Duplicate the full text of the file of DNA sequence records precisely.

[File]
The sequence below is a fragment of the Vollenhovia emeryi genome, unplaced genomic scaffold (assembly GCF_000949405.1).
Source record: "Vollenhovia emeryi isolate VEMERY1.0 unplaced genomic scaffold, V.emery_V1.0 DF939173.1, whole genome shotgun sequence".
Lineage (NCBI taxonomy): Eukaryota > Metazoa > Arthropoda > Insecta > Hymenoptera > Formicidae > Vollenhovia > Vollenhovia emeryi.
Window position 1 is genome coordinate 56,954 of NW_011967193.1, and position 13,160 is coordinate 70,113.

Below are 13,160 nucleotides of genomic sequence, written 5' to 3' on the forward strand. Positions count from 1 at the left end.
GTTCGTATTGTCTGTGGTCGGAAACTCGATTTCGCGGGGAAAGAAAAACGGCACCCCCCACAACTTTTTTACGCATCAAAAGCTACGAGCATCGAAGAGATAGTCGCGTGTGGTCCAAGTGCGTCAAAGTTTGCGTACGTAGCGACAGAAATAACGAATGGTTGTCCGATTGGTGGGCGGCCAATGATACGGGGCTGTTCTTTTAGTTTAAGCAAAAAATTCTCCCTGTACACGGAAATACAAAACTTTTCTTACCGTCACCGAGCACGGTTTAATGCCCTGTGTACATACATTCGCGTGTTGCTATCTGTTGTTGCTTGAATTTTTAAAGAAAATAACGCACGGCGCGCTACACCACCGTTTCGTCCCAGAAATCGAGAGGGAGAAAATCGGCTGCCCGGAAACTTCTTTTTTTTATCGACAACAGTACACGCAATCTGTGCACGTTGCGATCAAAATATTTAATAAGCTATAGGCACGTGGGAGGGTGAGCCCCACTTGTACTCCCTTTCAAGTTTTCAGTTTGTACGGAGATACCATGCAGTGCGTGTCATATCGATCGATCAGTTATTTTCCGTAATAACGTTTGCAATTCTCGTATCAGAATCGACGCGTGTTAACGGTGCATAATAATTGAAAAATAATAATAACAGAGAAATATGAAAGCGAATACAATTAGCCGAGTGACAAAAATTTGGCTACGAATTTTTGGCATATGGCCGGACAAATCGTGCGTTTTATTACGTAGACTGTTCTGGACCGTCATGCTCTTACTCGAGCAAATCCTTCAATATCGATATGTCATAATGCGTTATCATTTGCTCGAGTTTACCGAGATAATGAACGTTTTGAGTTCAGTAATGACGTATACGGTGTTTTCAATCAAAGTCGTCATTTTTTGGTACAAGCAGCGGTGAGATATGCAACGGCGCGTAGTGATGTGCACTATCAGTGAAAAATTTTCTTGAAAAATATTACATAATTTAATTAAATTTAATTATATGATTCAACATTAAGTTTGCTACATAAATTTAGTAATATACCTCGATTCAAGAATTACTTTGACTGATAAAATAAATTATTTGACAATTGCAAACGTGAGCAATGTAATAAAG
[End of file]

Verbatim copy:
The sequence below is a fragment of the Vollenhovia emeryi genome, unplaced genomic scaffold (assembly GCF_000949405.1).
Source record: "Vollenhovia emeryi isolate VEMERY1.0 unplaced genomic scaffold, V.emery_V1.0 DF939173.1, whole genome shotgun sequence".
Lineage (NCBI taxonomy): Eukaryota > Metazoa > Arthropoda > Insecta > Hymenoptera > Formicidae > Vollenhovia > Vollenhovia emeryi.
Window position 1 is genome coordinate 56,954 of NW_011967193.1, and position 13,160 is coordinate 70,113.

Below are 13,160 nucleotides of genomic sequence, written 5' to 3' on the forward strand. Positions count from 1 at the left end.
GTTCGTATTGTCTGTGGTCGGAAACTCGATTTCGCGGGGAAAGAAAAACGGCACCCCCCACAACTTTTTTACGCATCAAAAGCTACGAGCATCGAAGAGATAGTCGCGTGTGGTCCAAGTGCGTCAAAGTTTGCGTACGTAGCGACAGAAATAACGAATGGTTGTCCGATTGGTGGGCGGCCAATGATACGGGGCTGTTCTTTTAGTTTAAGCAAAAAATTCTCCCTGTACACGGAAATACAAAACTTTTCTTACCGTCACCGAGCACGGTTTAATGCCCTGTGTACATACATTCGCGTGTTGCTATCTGTTGTTGCTTGAATTTTTAAAGAAAATAACGCACGGCGCGCTACACCACCGTTTCGTCCCAGAAATCGAGAGGGAGAAAATCGGCTGCCCGGAAACTTCTTTTTTTTATCGACAACAGTACACGCAATCTGTGCACGTTGCGATCAAAATATTTAATAAGCTATAGGCACGTGGGAGGGTGAGCCCCACTTGTACTCCCTTTCAAGTTTTCAGTTTGTACGGAGATACCATGCAGTGCGTGTCATATCGATCGATCAGTTATTTTCCGTAATAACGTTTGCAATTCTCGTATCAGAATCGACGCGTGTTAACGGTGCATAATAATTGAAAAATAATAATAACAGAGAAATATGAAAGCGAATACAATTAGCCGAGTGACAAAAATTTGGCTACGAATTTTTGGCATATGGCCGGACAAATCGTGCGTTTTATTACGTAGACTGTTCTGGACCGTCATGCTCTTACTCGAGCAAATCCTTCAATATCGATATGTCATAATGCGTTATCATTTGCTCGAGTTTACCGAGATAATGAACGTTTTGAGTTCAGTAATGACGTATACGGTGTTTTCAATCAAAGTCGTCATTTTTTGGTACAAGCAGCGGTGAGATATGCAACGGCGCGTAGTGATGTGCACTATCAGTGAAAAATTTTCTTGAAAAATATTACATAATTTAATTAAATTTAATTATATGATTCAACATTAAGTTTGCTACATAAATTTAGTAATATACCTCGATTCAAGAATTACTTTGACTGATAAAATAAATTATTTGACAATTGCAAACGTGAGCAATGTAATAAAG